This still exists in Australia especially in the LGBTQI community, a lot of mainstream brands have shifted their marketing strategies to embrace inclusion and consumers have made the right choice for trusting brands to do the right thing. However, in the LGBTQI community, underwear brands have been popping up online everywhere in the past few years. I often get confused with these brands because they all use the same type of men to be the face of the brand, recycling other similar brand’s ideas with the same faces and similar style of photography - mind you they probably use the same few photographers. The people behind these brands are often influencers who don’t have any experiences with e-commerce and marketing or some of these businesses have been around for a long time so they don’t feel the need to change their strategies but believe that ‘the new customers will come because we are popular’.
The gay market is fairly small in Australia with only a handful of underwear brands in the competitive market. Gay guys love getting validation from brands and social media and always feel the need to gain a brands’ approvals. News flash!! You don’t owe them anything, you DO NOT need anyone's approval for your bodies. Guys need to have more self respect, because you are the only one who should approve of your own bodies. Words of advice and this goes beyond social media, you should not sell yourself short to get someone's attention, if they chose not to include you in their social media platform you're not the problem. These brands that produce their own versions of perfection are the contributing factor for the rise in mental health issues in the LGBTQI community. You certainly don’t need our approvals at Stanley Burton because we treat everyone equally. No judgement. No preferences.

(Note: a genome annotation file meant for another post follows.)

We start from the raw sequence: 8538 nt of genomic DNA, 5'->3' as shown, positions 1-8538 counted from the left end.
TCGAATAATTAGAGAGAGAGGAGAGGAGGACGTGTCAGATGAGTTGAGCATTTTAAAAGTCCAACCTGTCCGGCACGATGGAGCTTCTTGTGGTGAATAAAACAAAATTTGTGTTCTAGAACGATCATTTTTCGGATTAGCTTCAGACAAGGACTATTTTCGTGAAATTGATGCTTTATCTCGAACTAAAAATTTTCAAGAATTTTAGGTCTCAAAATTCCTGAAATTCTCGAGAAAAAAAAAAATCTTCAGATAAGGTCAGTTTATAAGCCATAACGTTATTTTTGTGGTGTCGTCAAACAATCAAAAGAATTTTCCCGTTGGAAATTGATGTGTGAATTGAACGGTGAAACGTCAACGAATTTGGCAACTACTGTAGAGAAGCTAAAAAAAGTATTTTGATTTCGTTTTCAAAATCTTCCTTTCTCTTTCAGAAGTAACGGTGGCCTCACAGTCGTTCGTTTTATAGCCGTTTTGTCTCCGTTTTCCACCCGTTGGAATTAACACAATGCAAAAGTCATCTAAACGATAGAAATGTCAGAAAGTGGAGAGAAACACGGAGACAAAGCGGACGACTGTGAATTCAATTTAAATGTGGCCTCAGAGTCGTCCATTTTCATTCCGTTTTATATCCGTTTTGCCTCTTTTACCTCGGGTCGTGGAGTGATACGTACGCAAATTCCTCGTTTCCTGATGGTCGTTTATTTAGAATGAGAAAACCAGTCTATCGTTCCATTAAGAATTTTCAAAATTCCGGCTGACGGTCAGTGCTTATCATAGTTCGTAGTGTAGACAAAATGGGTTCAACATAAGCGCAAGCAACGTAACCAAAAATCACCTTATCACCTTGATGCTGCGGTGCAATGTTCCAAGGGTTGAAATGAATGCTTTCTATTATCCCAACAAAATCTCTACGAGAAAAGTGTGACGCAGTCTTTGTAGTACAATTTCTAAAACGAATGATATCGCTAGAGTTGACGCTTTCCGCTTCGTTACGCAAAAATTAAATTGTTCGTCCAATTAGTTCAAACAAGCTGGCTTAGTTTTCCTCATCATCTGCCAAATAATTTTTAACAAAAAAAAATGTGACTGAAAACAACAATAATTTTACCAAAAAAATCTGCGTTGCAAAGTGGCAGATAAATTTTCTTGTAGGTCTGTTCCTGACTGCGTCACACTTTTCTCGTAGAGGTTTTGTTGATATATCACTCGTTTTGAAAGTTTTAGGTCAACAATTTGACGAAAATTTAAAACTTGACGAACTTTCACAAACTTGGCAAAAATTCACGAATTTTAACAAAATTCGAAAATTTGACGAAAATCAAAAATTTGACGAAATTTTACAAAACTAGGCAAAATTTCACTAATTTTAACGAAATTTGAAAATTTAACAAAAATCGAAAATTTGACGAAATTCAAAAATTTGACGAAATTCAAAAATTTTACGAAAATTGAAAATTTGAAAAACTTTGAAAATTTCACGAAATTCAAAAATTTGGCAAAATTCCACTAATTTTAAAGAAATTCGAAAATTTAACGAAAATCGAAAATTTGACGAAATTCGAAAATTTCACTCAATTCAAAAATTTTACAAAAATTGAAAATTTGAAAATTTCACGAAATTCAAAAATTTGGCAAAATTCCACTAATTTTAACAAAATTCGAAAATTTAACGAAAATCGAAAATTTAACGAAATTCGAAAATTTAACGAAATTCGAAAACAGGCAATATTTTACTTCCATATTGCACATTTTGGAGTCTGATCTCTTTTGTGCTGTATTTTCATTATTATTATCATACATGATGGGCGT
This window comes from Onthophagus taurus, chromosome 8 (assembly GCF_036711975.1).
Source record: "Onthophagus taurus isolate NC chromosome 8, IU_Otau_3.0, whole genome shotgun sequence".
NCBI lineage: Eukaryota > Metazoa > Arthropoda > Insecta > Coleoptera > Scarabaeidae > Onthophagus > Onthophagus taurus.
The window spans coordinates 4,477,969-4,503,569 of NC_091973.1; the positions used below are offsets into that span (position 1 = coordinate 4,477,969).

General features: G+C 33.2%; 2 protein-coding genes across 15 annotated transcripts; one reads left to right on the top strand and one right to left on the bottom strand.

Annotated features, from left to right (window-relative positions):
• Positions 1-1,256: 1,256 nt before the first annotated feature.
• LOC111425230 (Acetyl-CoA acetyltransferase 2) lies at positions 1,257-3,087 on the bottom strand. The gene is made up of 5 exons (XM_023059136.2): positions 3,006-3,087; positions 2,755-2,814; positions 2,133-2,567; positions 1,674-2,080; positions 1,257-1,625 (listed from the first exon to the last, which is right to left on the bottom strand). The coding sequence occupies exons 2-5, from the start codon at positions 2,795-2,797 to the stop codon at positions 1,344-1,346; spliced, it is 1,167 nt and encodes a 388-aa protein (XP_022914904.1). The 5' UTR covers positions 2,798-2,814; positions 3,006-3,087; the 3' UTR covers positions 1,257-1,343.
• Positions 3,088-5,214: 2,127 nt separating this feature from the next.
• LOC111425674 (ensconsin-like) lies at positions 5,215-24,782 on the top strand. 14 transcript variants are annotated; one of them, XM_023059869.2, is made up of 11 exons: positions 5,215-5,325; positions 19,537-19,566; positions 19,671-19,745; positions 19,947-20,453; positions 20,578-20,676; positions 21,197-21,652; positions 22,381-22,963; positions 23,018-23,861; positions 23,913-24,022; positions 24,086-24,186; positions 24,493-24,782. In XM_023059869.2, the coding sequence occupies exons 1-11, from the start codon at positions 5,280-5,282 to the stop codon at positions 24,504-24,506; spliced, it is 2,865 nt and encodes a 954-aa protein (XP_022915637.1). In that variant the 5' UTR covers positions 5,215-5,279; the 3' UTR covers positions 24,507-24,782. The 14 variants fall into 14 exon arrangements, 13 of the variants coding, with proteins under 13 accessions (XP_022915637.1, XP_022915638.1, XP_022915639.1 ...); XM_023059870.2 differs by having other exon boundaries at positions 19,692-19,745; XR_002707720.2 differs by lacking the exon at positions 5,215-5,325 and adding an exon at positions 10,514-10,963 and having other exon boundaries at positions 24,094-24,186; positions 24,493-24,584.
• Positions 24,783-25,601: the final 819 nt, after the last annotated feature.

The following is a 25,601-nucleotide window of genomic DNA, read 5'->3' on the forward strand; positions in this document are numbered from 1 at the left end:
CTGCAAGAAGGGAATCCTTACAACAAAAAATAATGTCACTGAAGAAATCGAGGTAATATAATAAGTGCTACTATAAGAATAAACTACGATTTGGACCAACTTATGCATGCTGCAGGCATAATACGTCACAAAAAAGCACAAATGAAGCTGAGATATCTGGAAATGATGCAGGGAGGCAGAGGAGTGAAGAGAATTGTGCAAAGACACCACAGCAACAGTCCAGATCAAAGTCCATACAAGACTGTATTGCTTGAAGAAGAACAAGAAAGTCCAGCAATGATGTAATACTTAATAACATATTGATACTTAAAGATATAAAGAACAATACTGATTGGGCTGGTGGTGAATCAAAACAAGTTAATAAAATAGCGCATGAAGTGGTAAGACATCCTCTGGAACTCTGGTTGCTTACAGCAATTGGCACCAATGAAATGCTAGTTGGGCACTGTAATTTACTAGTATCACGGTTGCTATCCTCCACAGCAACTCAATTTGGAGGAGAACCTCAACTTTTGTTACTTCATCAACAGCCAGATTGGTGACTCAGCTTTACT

Davis wears size medium
Photo by ed from Stanley Burton // Melbourne
How can retailers empower the community with inclusion?
Over the last 2 decades I have worked at the majority of the top 5 online retailers in Australia as a photographer and also in creative management with decision making power - Peter’s of Kensington, OO.com.au, GraysOnline and Catch.com.au just to name a few. I have had the opportunities to moderate all contents before they go to market while making changes along the way to best represent the morality of the online store.
In 2019 when I was the post production manager at Catch, I was asked by the Head of Creative to Photoshop the tattoos off a female model for a streetwear campaign. I argued that ‘If you remove her tattoo then you are not truly allowing people to express themselves, it is her body. You had a choice of not selecting this model if it did not suit your campaign. Now it seems like a bad decision to manipulate her appearances to suit your campaign” The model’s tattoo stayed on, the clothes sold like hot pies.
Therefore being inclusive means a business should include a diverse group of decision makers in the management team, such as people of colour, age, gender, ethnicity, sexual orientation and education. Retailers are not solely dependent on brands, because once they purchase the stock they have the freedom to market for their own customers. For example Myer and K Mart may sell the same underwear brand but they target different demographics so the retailers need to make their own decisions as to the type of visuals that goes to market. Unless brands have specific guidelines on how their products and branding should be presented, then the retailers need to comply with the specifications.